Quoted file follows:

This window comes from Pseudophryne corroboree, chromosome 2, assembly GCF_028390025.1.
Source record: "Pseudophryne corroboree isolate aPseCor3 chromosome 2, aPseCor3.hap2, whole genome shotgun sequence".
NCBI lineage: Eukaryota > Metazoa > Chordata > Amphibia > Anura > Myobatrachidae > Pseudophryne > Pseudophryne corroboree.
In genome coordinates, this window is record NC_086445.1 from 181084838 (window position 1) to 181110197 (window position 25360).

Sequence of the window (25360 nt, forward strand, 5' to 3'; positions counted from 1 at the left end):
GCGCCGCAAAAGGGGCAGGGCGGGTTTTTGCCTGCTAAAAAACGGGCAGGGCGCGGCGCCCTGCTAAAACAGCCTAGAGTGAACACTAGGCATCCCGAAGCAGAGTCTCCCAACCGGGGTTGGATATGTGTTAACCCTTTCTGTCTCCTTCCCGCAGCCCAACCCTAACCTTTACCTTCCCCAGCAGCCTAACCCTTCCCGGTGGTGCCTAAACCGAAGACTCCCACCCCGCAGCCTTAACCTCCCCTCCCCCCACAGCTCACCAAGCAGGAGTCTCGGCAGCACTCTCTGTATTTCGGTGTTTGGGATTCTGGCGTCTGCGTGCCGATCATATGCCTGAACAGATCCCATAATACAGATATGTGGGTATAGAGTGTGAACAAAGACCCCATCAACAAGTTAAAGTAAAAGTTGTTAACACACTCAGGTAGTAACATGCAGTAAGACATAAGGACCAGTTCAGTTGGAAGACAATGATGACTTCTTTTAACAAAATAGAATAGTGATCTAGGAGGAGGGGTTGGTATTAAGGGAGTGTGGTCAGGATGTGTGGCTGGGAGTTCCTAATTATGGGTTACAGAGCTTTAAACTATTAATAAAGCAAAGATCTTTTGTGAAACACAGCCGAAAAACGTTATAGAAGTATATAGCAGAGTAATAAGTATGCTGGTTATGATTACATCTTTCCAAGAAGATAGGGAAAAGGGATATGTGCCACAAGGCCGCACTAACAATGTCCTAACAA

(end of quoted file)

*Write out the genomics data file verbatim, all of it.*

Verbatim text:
This window comes from Pseudophryne corroboree, chromosome 2, assembly GCF_028390025.1.
Source record: "Pseudophryne corroboree isolate aPseCor3 chromosome 2, aPseCor3.hap2, whole genome shotgun sequence".
NCBI lineage: Eukaryota > Metazoa > Chordata > Amphibia > Anura > Myobatrachidae > Pseudophryne > Pseudophryne corroboree.
In genome coordinates, this window is record NC_086445.1 from 181084838 (window position 1) to 181110197 (window position 25360).

Sequence of the window (25360 nt, forward strand, 5' to 3'; positions counted from 1 at the left end):
GCGCCGCAAAAGGGGCAGGGCGGGTTTTTGCCTGCTAAAAAACGGGCAGGGCGCGGCGCCCTGCTAAAACAGCCTAGAGTGAACACTAGGCATCCCGAAGCAGAGTCTCCCAACCGGGGTTGGATATGTGTTAACCCTTTCTGTCTCCTTCCCGCAGCCCAACCCTAACCTTTACCTTCCCCAGCAGCCTAACCCTTCCCGGTGGTGCCTAAACCGAAGACTCCCACCCCGCAGCCTTAACCTCCCCTCCCCCCACAGCTCACCAAGCAGGAGTCTCGGCAGCACTCTCTGTATTTCGGTGTTTGGGATTCTGGCGTCTGCGTGCCGATCATATGCCTGAACAGATCCCATAATACAGATATGTGGGTATAGAGTGTGAACAAAGACCCCATCAACAAGTTAAAGTAAAAGTTGTTAACACACTCAGGTAGTAACATGCAGTAAGACATAAGGACCAGTTCAGTTGGAAGACAATGATGACTTCTTTTAACAAAATAGAATAGTGATCTAGGAGGAGGGGTTGGTATTAAGGGAGTGTGGTCAGGATGTGTGGCTGGGAGTTCCTAATTATGGGTTACAGAGCTTTAAACTATTAATAAAGCAAAGATCTTTTGTGAAACACAGCCGAAAAACGTTATAGAAGTATATAGCAGAGTAATAAGTATGCTGGTTATGATTACATCTTTCCAAGAAGATAGGGAAAAGGGATATGTGCCACAAGGCCGCACTAACAATGTCCTAACAA